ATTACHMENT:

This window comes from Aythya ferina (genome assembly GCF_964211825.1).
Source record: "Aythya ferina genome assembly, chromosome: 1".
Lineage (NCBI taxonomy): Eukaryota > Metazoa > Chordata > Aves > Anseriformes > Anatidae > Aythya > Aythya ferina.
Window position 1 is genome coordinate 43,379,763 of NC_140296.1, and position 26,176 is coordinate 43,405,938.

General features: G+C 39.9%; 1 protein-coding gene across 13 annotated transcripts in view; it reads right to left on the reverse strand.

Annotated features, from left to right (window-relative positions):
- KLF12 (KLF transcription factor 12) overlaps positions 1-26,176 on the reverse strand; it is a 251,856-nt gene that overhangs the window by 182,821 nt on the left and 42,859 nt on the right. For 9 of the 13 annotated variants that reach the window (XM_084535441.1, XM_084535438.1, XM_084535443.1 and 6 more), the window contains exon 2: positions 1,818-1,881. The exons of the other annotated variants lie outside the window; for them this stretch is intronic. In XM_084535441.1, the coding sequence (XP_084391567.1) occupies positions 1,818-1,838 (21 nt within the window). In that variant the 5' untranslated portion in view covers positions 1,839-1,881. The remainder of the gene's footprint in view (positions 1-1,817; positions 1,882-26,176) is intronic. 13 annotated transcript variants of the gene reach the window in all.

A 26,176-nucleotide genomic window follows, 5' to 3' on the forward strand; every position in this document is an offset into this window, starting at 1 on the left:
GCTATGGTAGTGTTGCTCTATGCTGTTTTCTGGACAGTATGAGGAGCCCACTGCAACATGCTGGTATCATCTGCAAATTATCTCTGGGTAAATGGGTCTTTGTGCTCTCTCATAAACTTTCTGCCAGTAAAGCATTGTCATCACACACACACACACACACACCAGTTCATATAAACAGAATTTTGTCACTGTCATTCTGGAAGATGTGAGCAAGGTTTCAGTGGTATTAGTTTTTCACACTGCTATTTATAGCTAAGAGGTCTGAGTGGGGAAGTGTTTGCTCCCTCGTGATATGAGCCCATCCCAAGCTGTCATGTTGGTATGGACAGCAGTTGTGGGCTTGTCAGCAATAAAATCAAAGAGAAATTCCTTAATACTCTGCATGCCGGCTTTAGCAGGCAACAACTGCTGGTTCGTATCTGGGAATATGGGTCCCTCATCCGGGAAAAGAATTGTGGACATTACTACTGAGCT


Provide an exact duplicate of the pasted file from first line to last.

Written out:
This window comes from Aythya ferina (genome assembly GCF_964211825.1).
Source record: "Aythya ferina genome assembly, chromosome: 1".
Lineage (NCBI taxonomy): Eukaryota > Metazoa > Chordata > Aves > Anseriformes > Anatidae > Aythya > Aythya ferina.
Window position 1 is genome coordinate 43,379,763 of NC_140296.1, and position 26,176 is coordinate 43,405,938.

General features: G+C 39.9%; 1 protein-coding gene across 13 annotated transcripts in view; it reads right to left on the reverse strand.

Annotated features, from left to right (window-relative positions):
- KLF12 (KLF transcription factor 12) overlaps positions 1-26,176 on the reverse strand; it is a 251,856-nt gene that overhangs the window by 182,821 nt on the left and 42,859 nt on the right. For 9 of the 13 annotated variants that reach the window (XM_084535441.1, XM_084535438.1, XM_084535443.1 and 6 more), the window contains exon 2: positions 1,818-1,881. The exons of the other annotated variants lie outside the window; for them this stretch is intronic. In XM_084535441.1, the coding sequence (XP_084391567.1) occupies positions 1,818-1,838 (21 nt within the window). In that variant the 5' untranslated portion in view covers positions 1,839-1,881. The remainder of the gene's footprint in view (positions 1-1,817; positions 1,882-26,176) is intronic. 13 annotated transcript variants of the gene reach the window in all.

A 26,176-nucleotide genomic window follows, 5' to 3' on the forward strand; every position in this document is an offset into this window, starting at 1 on the left:
GCTATGGTAGTGTTGCTCTATGCTGTTTTCTGGACAGTATGAGGAGCCCACTGCAACATGCTGGTATCATCTGCAAATTATCTCTGGGTAAATGGGTCTTTGTGCTCTCTCATAAACTTTCTGCCAGTAAAGCATTGTCATCACACACACACACACACACACCAGTTCATATAAACAGAATTTTGTCACTGTCATTCTGGAAGATGTGAGCAAGGTTTCAGTGGTATTAGTTTTTCACACTGCTATTTATAGCTAAGAGGTCTGAGTGGGGAAGTGTTTGCTCCCTCGTGATATGAGCCCATCCCAAGCTGTCATGTTGGTATGGACAGCAGTTGTGGGCTTGTCAGCAATAAAATCAAAGAGAAATTCCTTAATACTCTGCATGCCGGCTTTAGCAGGCAACAACTGCTGGTTCGTATCTGGGAATATGGGTCCCTCATCCGGGAAAAGAATTGTGGACATTACTACTGAGCT